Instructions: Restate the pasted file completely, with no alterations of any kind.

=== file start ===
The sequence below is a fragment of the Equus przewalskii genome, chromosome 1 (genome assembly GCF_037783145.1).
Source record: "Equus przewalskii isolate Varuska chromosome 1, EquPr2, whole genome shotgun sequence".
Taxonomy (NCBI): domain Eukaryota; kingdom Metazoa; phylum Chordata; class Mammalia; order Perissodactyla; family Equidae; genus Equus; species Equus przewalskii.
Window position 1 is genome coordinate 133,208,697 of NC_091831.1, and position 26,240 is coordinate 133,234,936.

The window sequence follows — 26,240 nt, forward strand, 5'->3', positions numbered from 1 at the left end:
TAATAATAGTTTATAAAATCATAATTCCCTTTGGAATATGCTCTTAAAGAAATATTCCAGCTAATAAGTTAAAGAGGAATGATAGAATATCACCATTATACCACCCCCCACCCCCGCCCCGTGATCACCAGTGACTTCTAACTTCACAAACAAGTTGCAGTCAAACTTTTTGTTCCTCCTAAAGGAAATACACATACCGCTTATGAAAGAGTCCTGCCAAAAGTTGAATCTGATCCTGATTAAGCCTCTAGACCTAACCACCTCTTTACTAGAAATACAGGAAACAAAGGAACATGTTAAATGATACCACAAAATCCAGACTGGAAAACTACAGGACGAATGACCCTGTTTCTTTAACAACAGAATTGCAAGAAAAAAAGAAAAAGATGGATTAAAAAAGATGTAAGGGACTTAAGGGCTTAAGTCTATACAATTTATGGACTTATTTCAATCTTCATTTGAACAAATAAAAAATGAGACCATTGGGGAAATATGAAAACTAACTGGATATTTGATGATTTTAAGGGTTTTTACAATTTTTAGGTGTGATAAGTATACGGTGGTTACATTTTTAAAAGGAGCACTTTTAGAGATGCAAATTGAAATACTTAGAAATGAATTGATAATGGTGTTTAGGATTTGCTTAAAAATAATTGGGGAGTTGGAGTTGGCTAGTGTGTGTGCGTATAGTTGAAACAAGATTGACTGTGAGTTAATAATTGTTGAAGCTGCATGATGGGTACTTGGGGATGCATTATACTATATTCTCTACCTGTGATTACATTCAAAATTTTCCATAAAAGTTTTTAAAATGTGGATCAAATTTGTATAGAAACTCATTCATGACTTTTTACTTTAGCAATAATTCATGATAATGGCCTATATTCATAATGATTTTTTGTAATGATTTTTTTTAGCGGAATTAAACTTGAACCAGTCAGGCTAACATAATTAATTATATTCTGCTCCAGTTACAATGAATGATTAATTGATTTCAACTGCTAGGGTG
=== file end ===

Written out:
The sequence below is a fragment of the Equus przewalskii genome, chromosome 1 (genome assembly GCF_037783145.1).
Source record: "Equus przewalskii isolate Varuska chromosome 1, EquPr2, whole genome shotgun sequence".
Taxonomy (NCBI): domain Eukaryota; kingdom Metazoa; phylum Chordata; class Mammalia; order Perissodactyla; family Equidae; genus Equus; species Equus przewalskii.
Window position 1 is genome coordinate 133,208,697 of NC_091831.1, and position 26,240 is coordinate 133,234,936.

The window sequence follows — 26,240 nt, forward strand, 5'->3', positions numbered from 1 at the left end:
TAATAATAGTTTATAAAATCATAATTCCCTTTGGAATATGCTCTTAAAGAAATATTCCAGCTAATAAGTTAAAGAGGAATGATAGAATATCACCATTATACCACCCCCCACCCCCGCCCCGTGATCACCAGTGACTTCTAACTTCACAAACAAGTTGCAGTCAAACTTTTTGTTCCTCCTAAAGGAAATACACATACCGCTTATGAAAGAGTCCTGCCAAAAGTTGAATCTGATCCTGATTAAGCCTCTAGACCTAACCACCTCTTTACTAGAAATACAGGAAACAAAGGAACATGTTAAATGATACCACAAAATCCAGACTGGAAAACTACAGGACGAATGACCCTGTTTCTTTAACAACAGAATTGCAAGAAAAAAAGAAAAAGATGGATTAAAAAAGATGTAAGGGACTTAAGGGCTTAAGTCTATACAATTTATGGACTTATTTCAATCTTCATTTGAACAAATAAAAAATGAGACCATTGGGGAAATATGAAAACTAACTGGATATTTGATGATTTTAAGGGTTTTTACAATTTTTAGGTGTGATAAGTATACGGTGGTTACATTTTTAAAAGGAGCACTTTTAGAGATGCAAATTGAAATACTTAGAAATGAATTGATAATGGTGTTTAGGATTTGCTTAAAAATAATTGGGGAGTTGGAGTTGGCTAGTGTGTGTGCGTATAGTTGAAACAAGATTGACTGTGAGTTAATAATTGTTGAAGCTGCATGATGGGTACTTGGGGATGCATTATACTATATTCTCTACCTGTGATTACATTCAAAATTTTCCATAAAAGTTTTTAAAATGTGGATCAAATTTGTATAGAAACTCATTCATGACTTTTTACTTTAGCAATAATTCATGATAATGGCCTATATTCATAATGATTTTTTGTAATGATTTTTTTTAGCGGAATTAAACTTGAACCAGTCAGGCTAACATAATTAATTATATTCTGCTCCAGTTACAATGAATGATTAATTGATTTCAACTGCTAGGGTG